Betsy DeVos’s Title IX Stance Could Kill Any Hope For Progress

When pressed about Title IX during her confirmation hearing, Betsy DeVos sounded set to ignore it altogether

Betsy DeVos on Title IX — Getty Images
Jan 18, 2017 at 11:43 AM ET

Betsy DeVos, heir to two massive family fortunes and part owner of the Orlando Magic, is a strident “school choice” advocate whose donations have helped lead to the decimation of the Michigan public school system. She has no experience working in education and is President-elect Donald Trump’s nominee to run the Department of Education, because of course she is.

On Tuesday, during her confirmation hearing before the Senate Committee on Health, Education, Labor, and Pensions, DeVos’s non-existent experience shone through as she was unable or unwilling to answer questions about the basic requirements of the job.

When asked by Senator Bob Casey whether she’d uphold the campus sexual assault guidelines and discrimination protections set forth by Title IX and bolstered by the Office of Civil Rights’ 2011 Dear Colleague letter, she evaded the simple question by pointing to, “conflicting ideas and opinions around that guidance.” Could she perhaps provide a yes or no answer, Senator Casey wondered? “That would be premature of me to say,” DeVos said.

Senator Casey then outlined the reasons why President Obama has made Title IX enforcement an administration priority: the 2009 Center for Disease Control Report in which one in five students claimed they’d been assaulted or the recipient of unwanted sexual advances; the ongoing reluctance of victims to come forward; the steps to include men in the prevention of sexual assault; and the requirement that colleges investigate any and all allegations. DeVos again refused to state her position.

“Senator, let me just say that my mom’s heart is really piqued on this issue,” DeVos said. “Assault in any form is never okay and I want to be very clear on that.”

One key to figuring out what DeVos actually thinks is her $10,000 donation to the Foundation for Individual Rights in Education (FIRE), a campus free-speech advocacy group that has challenged the lessened evidentiary requirements for sexual assault cases, sponsored anti-Title IX lawsuits, and provided pro-bono legal assistance to alleged perpetrators.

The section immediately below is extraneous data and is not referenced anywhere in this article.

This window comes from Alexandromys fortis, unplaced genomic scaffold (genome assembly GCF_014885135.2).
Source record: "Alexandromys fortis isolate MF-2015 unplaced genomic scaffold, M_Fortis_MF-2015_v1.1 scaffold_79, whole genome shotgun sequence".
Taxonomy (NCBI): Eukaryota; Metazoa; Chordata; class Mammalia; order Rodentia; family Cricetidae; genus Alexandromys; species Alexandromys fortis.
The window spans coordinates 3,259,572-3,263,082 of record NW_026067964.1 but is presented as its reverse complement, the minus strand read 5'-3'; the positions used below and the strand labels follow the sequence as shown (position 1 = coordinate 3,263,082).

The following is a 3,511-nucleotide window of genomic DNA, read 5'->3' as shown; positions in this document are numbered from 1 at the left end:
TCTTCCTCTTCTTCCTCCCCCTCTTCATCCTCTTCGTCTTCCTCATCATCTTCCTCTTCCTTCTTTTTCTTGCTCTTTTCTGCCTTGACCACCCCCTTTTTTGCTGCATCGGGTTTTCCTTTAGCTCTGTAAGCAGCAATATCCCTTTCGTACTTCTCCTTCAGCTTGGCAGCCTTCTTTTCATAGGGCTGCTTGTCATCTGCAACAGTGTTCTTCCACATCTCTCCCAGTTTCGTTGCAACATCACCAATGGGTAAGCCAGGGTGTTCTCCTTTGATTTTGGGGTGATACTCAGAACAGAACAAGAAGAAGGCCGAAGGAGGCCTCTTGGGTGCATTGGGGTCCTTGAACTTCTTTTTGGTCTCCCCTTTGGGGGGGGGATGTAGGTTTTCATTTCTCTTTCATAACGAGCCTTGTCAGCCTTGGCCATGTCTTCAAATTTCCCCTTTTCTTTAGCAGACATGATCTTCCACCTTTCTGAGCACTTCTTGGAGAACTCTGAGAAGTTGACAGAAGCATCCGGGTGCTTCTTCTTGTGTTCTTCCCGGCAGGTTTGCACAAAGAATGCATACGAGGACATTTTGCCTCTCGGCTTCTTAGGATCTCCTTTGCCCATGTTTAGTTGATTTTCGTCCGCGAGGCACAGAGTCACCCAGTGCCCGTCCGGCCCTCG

For critics of Title IX, the lack of due process serves neither victims nor the accused, but as seen in high-profile cases involving athletes, universities have a vested interest in protecting a valuable financial asset, with many fans willing to contort reality in order to defame accusers. While it may be difficult to gut Title IX altogether, DeVos could refuse enforce the current OCR standards, leading to an increase in unreported cases. For their part, advocates for Title IX are worried.

“I now hear every day from young survivors about why they too didn’t report to the police, and why Title IX—and all of its protections—have provided a desperately needed alternative to help them stay in school,”  Mahroh Jahangiri, the executive director of Know Your IX, said in a statement released prior to Tuesday’s hearing.

While we’re here, Connecticut Senator Chris Murphy, who was in office during the horrific mass shooting at Sandy Hook, asked DeVos whether she thought allowing guns in schools and eradicating gun-free zones was a nifty idea. Once again, DeVos passed the buck to the states before finally responding.

“I will refer back to (Wyoming) Senator (Mike) Enzi and the school he was talking about in Wyoming,” she said. “I think probably there, I would imagine that there is probably a gun in the schools to protect from potential grizzlies.”

So yeah, the nominee to run the Department of Education appears set to ignore both the OCR and Title IX in favor of focusing on the issues that matter to voters, like grizzly bears in schools. Great.